A textbook example of '50s-era science fiction, Earth vs. the Flying Saucers
boasts not only a solid script and competent performances, but some genuinely impressive stop-motion effects courtesy of one of the industry's uncontested masters, Ray Harryhausen. Scientist Hugh Marlowe (who faced a more benevolent invader from space five years earlier in The Day the Earth Stood Still
) discovers that UFOs are responsible for the destruction of a series of exploratory space rockets launched by his space exploration project. The saucers' helmeted pilots land on Earth and deliver an ultimatum to humanity via Marlowe: fealty or complete annihilation.
Harryhausen's painstakingly intricate saucers and the destruction they wreak (particularly during an assault on Washington, D.C.) are the film's unquestionable highlights, but Marlowe and Joan Taylor (as his wife/partner) are capable leads, and veteran B director Fred F. Sears doesn't let the dialogue and expositional scenes fall apart in between the barrage of effects. Earth vs. the Flying Saucers is a fun and effective slice of sci-fi that should please younger audiences as well as nostalgic return viewers. Sears later reused some of the effects footage for his jaw-droppingly awful 1957 effort, The Giant Claw. --Paul Gaita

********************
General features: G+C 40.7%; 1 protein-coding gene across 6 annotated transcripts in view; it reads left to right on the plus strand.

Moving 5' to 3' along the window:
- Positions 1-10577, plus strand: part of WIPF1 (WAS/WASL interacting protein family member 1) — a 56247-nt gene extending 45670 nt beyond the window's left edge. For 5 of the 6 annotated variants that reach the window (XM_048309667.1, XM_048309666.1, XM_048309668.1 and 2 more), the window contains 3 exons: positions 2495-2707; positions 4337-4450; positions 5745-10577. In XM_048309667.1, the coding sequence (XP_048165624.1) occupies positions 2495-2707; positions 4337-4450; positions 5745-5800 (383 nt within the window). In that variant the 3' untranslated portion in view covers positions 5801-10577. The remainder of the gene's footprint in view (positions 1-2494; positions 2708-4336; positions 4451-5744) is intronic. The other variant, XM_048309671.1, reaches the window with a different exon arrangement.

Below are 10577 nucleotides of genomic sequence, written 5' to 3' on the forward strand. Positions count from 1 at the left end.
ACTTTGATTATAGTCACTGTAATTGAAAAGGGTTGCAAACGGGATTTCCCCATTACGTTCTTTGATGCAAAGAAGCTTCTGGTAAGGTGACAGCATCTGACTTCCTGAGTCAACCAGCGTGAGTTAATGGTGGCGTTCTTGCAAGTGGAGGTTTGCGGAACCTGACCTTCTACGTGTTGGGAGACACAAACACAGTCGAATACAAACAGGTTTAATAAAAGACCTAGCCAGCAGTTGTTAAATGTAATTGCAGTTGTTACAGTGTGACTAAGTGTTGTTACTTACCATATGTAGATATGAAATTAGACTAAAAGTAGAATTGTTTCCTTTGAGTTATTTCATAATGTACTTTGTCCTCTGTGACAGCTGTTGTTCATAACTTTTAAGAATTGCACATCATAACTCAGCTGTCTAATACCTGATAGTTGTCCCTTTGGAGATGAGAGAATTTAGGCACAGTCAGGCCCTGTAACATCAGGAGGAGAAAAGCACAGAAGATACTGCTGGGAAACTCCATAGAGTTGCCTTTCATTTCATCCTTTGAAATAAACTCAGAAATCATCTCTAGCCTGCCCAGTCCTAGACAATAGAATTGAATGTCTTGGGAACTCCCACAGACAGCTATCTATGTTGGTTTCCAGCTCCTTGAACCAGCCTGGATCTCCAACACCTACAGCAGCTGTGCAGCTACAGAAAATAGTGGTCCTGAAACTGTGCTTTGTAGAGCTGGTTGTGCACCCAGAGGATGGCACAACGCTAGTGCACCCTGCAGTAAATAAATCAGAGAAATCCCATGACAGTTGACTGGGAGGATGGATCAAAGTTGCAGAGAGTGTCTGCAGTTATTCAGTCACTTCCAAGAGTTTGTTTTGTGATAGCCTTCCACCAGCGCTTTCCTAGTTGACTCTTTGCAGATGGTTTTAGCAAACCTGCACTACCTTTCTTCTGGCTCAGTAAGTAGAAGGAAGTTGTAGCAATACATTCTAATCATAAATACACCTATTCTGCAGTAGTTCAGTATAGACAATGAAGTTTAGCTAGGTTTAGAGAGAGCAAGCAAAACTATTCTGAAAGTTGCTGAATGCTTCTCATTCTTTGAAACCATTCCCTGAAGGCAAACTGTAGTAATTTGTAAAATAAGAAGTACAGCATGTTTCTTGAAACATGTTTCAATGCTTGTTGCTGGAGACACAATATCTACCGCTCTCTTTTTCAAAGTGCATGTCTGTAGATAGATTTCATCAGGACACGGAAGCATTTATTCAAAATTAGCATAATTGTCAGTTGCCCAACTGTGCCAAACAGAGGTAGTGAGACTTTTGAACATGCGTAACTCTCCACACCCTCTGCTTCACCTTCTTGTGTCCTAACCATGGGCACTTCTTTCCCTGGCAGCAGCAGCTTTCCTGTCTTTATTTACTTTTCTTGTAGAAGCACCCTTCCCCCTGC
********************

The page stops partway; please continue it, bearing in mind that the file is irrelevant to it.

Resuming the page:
Import only Blu-Ray/Region All pressing. Synopsis: Space scientist Dr. Russell Marvin (Hugh Marlowe) and his wife Carol (Joan Taylor) are working on a secret missile project, but every time their rockets are launched, they are intercepted and destroyed by the more advanced technology of mysterious flying saucers hovering near the Earth. The alien race has completely surrounded the planet, giving the Earth sixty days to surrender. The enemy spacecraft appear indestructible, and Marvin sets out to find a weapon that can defeat them. The special effects of stop-motion animator Ray Harryhausen are legendary, most notably in the scene in which flying saucers attack the Capitol building in Washington, D.C.